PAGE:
Once inside, the pair overpowered the two guards and tied them up. They then cut 13 priceless paintings – including three Rembrandts, a Manet and a Degas – from their frames and made off with them.
The haul was estimated to be worth $500m (around £318m), but its true value can never be known.

In the 25 years since, the FBI has searched basements and attics, conducted elaborate stings and tracked thousands of leads all over the world – the USA, Japan, England, Ireland, Russia, Canada, Spain…

The thieves have never been caught, the paintings never recovered. Empty frames still hang where the paintings were, in homage to the missing artworks – and in the hope they will one day be returned.

 

UK: The Knightsbridge Security Deposit robbery

VALERIO VICCEI - 1989. Photo by REX/Shutterstock

Valerio Viccei (Photo: REX Features)

The Knightsbridge Security Deposit robbery was one of the largest bank heists in history. It was masterminded by Italian gangster Valerio Viccei, to fund his playboy lifestyle.

On 12 July 1987, Viccei walked into the Knightsbridge Safe Deposit Centre with an accomplice, posing as a potential customer.

After being shown into the vault, they threatened the manager and security guards with handguns.

After placing a ‘closed’ sign on the Centre door and letting in further accomplices, they broke open 114 safe-deposit boxes owned by royalty, millionaires, celebrities and criminals.

After the two-hour raid, they escaped with loot worth around £60m, leaving the vault’s foot-thick steel door ajar.
A bloody fingerprint at the scene was traced back to Viccei. Several of his accomplices were arrested and jailed, but he fled to Latin-America.

Viccei’s downfall came when he returned to England to pick up his favourite Ferrari.

He was arrested, convicted and sentenced to 22 years in prison, which he was deported to Italy to serve.

But he came to a sticky end in April 2000 when, while on day release, he was killed during a shootout involving him, an accomplice and police.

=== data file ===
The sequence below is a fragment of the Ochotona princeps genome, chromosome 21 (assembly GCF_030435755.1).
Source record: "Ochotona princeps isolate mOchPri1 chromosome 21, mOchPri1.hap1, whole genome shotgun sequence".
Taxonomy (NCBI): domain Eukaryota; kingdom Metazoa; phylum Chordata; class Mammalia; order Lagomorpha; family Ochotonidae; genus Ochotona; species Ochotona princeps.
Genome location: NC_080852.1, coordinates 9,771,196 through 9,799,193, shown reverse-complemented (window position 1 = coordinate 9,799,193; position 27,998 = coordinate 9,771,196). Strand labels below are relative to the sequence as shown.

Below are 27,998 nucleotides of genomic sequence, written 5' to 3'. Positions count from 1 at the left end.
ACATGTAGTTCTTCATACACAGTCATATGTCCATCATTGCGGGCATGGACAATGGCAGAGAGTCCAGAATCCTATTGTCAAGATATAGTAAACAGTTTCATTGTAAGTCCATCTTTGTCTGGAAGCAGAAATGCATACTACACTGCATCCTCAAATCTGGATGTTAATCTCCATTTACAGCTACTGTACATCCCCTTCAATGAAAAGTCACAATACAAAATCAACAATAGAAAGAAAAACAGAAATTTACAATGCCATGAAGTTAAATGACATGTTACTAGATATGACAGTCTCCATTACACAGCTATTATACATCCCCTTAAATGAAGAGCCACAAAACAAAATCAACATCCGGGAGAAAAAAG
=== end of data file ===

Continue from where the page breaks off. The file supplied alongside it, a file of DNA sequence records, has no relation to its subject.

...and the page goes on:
Officers had found him, armed, in a stolen car, waiting to ambush a bank’s security van.

 

Brazil: Banco Central robbery

On the weekend of 6 August 2005, robbers tunnelled into Banco Central in Fortaleza, Brazil, and stole $160m (equivalent to £36m). Three months earlier, they’d rented a commercial property in the city centre purporting to be a landscaping company.

Neighbours described seeing vanloads of soil being removed daily, but assumed this to be a normal activity of the business.

Meanwhile, the gang was digging a tunnel, 78m long, underneath the bustling city to a spot beneath the bank.

The tunnel was 28in wide, shored up with wood, covered in plastic and lit with electric lights.

That final weekend, they broke through 1.1m of steel- reinforced concrete to enter the bank vault, managing to evade or disable the bank’s internal alarms and sensors. It would’ve taken a considerable amount of time to remove and transport the money, which was all in bills.

The heist wasn’t even discovered until the Monday morning.

In the tunnel, officers found electric chainsaws, drills and a welding torch.

They said the gang had used sophisticated equipment, including GPS, as well as experts in mathematics, engineering and excavation.

Police have so far made a handful of arrests and recovered a fraction of the cash.

But the main suspects remain at large. It’s now known as Brazil’s biggest bank heist.